Shaft entrance that has a modern built surround with cement plaster and no metal grid or mesh.
Relationship to main tomb axis:Parallel
Chamber layout:Flat floor, no pillars
QV 9 is located on the south side of the main Wadi, between the paved path and the higher footpath to the south. The tomb has one chamber (B) and the shaft entrance (A) has a modern built surround with cement plaster and no metal grill or mesh. The tomb has a Bench cut from the rock in the rear of the chamber (B).
Elizabeth Thomas recorded that QV 7 to QV 10 are all similar in layout. The last clearing of the tombs was conducted by the Franco-Egyptian Mission from 1986-87. The finds from the tomb indicate that it was constructed during the reign of Thutmes I and may have belonged to a member of the military as they were interred with an arrow head and a finely worked and decorated leather fragment that may have been part of a quiver. The tomb was reused during the Third Intermediate Period and Roman Period for group burials as the remains of over 20 individuals were discovered inside.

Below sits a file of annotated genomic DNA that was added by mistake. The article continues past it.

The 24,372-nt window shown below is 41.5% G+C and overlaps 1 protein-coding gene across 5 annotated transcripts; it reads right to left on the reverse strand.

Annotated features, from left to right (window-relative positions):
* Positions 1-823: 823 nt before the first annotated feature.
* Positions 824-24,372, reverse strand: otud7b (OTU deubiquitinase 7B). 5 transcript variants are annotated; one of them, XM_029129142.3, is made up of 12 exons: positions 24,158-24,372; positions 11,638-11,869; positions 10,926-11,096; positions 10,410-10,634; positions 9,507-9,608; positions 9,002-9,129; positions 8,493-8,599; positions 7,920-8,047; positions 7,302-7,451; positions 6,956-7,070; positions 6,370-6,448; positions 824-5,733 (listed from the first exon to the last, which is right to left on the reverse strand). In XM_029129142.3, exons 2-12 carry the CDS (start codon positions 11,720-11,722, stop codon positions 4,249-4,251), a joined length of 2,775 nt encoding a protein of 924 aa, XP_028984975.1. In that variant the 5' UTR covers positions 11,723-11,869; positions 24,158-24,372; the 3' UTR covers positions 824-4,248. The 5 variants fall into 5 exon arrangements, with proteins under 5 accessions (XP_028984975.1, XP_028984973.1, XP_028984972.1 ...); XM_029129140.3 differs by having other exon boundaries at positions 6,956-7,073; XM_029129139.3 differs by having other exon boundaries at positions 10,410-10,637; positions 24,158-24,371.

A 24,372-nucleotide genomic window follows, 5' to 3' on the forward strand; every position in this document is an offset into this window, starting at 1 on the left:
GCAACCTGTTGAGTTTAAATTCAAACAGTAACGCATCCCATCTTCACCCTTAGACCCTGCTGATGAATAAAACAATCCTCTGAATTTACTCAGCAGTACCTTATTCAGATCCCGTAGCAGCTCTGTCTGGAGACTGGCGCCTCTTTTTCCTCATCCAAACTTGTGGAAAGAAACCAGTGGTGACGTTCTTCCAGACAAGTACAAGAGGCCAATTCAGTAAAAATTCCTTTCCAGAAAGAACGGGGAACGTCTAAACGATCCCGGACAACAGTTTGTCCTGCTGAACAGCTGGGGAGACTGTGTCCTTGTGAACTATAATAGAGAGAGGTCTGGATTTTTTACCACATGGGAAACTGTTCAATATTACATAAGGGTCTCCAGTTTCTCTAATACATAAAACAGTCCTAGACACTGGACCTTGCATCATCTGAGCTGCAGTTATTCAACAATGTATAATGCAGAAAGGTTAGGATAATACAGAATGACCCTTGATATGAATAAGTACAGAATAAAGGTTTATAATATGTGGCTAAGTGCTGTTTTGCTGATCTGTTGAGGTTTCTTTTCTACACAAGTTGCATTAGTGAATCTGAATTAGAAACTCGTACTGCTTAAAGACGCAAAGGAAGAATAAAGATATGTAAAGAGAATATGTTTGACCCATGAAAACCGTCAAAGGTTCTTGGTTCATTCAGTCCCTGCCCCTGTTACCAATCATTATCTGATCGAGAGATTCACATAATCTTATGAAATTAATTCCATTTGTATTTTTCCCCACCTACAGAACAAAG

This site was used during the following period(s):
According to the GCI-SCA, the tomb generally appears stable. It is cut into mixed marl types, with the shaft cut largely into marl but reaching shale layers near the bottom. The main chamber of the tomb is cut into interbedded layers. Trash littered bottom of the shaft. One bat was seen in QV 9 by the GCI-SCA assessment team. The tomb opening is susceptible to flooding, and the shale of the main chamber is particularly susceptible to damage resulting from flood.
Lecuyot, Guy. Les tombes VdR 9 à 13 de la Vallée des Reines. Memnonia, 3 (1992): 89-129.
Macke, André, Christiane Macke-Ribet, Christian Leblanc, and Jacques Connan. Ta set neferou: une necropole de Thebes-Ouest et son histoire: momification, chimie des baumes, anthropologie, paléopathologie. Vol. 5. Cairo: Nubar Printing House, 2002.